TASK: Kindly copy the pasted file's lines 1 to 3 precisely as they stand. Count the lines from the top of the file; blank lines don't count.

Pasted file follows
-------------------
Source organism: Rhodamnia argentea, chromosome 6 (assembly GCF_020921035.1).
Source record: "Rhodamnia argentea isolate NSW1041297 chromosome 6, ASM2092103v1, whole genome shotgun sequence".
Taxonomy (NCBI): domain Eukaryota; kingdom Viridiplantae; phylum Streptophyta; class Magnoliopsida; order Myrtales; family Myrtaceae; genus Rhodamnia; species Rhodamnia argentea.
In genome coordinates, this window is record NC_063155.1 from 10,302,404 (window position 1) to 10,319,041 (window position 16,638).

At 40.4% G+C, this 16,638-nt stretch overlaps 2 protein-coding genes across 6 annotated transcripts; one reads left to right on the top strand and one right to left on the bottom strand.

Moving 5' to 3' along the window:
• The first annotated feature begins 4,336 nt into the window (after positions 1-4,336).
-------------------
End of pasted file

Source organism: Rhodamnia argentea, chromosome 6 (assembly GCF_020921035.1).
Source record: "Rhodamnia argentea isolate NSW1041297 chromosome 6, ASM2092103v1, whole genome shotgun sequence".
Taxonomy (NCBI): domain Eukaryota; kingdom Viridiplantae; phylum Streptophyta; class Magnoliopsida; order Myrtales; family Myrtaceae; genus Rhodamnia; species Rhodamnia argentea.